Once upon a time, a rangy military commander told Napoleon Bonaparte that he was uncomfortable about being taller than his leader. Apparently, Napoleon replied, “You may be taller, but I am greater.”
Napoleon himself was 1.7 meters (5 foot 7 inches), while other historical dictators were also fairly wee – Stalin was 1.65 meters (5'5"), Franco was 1.62 meters (5'4"), and Hitler was 1.73 meters (5'8"). But is the so-called Napoleon complex real? Do shorter men compensate for their lack of height with aggressiveness and selfish behavior? Well, new research suggests they might in quite a subtle way.
A new study, published by the Association for Psychological Science, suggests that while they aren’t more likely to be physically aggressive face to face, small men are more likely to be indirectly aggressive when in competition for resources with taller men.
As the researchers note in their paper, previous research has shown that tall men do seem to have an advantage in life. They are generally healthier and better educated, have a higher social standing at work, are more likely to hold positions of power, and are generally seen as more attractive. It's fair enough that short men might be feeling a little inadequate.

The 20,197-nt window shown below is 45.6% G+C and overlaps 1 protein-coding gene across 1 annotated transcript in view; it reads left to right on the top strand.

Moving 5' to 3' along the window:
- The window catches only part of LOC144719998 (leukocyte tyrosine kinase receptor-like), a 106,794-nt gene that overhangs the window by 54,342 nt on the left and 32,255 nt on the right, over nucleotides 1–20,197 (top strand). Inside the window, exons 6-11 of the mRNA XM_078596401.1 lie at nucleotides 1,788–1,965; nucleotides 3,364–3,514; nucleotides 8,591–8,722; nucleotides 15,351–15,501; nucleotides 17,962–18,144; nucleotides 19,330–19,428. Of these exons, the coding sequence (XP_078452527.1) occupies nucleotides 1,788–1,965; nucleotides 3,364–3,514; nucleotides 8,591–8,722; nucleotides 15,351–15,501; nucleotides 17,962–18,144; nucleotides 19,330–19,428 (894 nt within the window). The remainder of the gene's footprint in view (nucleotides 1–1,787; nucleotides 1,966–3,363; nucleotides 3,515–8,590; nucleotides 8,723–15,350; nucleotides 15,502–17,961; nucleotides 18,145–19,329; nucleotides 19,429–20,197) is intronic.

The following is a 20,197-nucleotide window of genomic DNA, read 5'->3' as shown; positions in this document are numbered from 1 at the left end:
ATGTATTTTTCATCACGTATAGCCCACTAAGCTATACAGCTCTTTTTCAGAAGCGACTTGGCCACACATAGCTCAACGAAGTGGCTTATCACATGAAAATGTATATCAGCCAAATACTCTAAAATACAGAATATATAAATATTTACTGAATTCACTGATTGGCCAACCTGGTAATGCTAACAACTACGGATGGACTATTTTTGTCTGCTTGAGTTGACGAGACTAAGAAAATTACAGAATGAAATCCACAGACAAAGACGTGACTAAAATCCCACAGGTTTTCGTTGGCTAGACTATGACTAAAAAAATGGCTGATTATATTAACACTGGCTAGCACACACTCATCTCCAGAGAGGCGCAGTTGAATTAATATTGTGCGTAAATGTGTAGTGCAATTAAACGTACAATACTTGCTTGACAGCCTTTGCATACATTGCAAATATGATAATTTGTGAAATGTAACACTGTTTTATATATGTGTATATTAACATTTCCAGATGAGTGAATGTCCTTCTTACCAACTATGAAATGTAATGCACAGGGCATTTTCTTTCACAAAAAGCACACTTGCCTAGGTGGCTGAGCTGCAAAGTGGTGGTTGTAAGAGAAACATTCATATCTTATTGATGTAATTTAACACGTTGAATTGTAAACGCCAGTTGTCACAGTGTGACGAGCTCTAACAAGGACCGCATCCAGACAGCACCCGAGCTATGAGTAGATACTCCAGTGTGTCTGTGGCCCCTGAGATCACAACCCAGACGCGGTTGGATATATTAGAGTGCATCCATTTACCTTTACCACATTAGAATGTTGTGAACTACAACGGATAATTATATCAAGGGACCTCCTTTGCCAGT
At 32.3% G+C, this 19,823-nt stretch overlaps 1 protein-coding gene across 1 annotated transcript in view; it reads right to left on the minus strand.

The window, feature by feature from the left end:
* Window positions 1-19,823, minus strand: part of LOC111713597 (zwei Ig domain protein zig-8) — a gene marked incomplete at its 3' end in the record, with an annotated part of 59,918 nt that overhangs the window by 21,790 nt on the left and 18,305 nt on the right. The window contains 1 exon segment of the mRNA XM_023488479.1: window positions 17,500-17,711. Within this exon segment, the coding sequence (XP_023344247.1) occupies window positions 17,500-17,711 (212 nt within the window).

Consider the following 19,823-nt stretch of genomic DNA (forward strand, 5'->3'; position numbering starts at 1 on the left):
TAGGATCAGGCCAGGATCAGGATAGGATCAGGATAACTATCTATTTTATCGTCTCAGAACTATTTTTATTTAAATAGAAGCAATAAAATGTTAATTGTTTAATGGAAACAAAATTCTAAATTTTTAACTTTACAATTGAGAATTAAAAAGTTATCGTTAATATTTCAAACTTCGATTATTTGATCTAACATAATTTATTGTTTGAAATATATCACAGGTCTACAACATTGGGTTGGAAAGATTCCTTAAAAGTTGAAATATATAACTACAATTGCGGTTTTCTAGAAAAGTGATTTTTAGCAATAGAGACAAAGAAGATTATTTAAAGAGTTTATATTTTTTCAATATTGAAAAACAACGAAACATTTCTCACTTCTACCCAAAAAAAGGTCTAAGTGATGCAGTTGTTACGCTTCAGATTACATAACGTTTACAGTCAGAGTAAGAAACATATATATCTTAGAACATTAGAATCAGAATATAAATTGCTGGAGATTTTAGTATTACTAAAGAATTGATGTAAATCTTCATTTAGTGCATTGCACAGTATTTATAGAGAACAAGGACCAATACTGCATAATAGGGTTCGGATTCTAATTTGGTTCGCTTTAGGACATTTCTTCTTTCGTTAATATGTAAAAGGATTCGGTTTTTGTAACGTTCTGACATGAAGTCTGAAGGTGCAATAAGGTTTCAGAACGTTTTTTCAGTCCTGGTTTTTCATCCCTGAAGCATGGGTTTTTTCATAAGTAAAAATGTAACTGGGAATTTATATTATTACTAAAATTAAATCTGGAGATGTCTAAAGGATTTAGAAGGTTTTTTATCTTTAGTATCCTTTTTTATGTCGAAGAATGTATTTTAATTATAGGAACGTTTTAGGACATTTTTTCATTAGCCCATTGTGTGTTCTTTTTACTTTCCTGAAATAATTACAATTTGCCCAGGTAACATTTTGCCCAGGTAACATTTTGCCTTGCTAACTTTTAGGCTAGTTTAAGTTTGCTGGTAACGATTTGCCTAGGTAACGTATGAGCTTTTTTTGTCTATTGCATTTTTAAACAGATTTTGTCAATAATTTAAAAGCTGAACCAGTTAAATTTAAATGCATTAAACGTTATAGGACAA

To conduct their study, the researchers used a series of games. First, they conducted a pilot study, using both men and women. The participants filled in a questionnaire about whether they ever felt small, and then mingled with one another to get a sense of each other’s heights. They then played the Dictator Game. This involved sitting in an isolated cubicle and being given eight €1 coins in an envelope. They were told they could take as many coins as they liked, and any left behind would be given to other participants. They found that when men felt small, they took more coins, but the same effect was not found for women.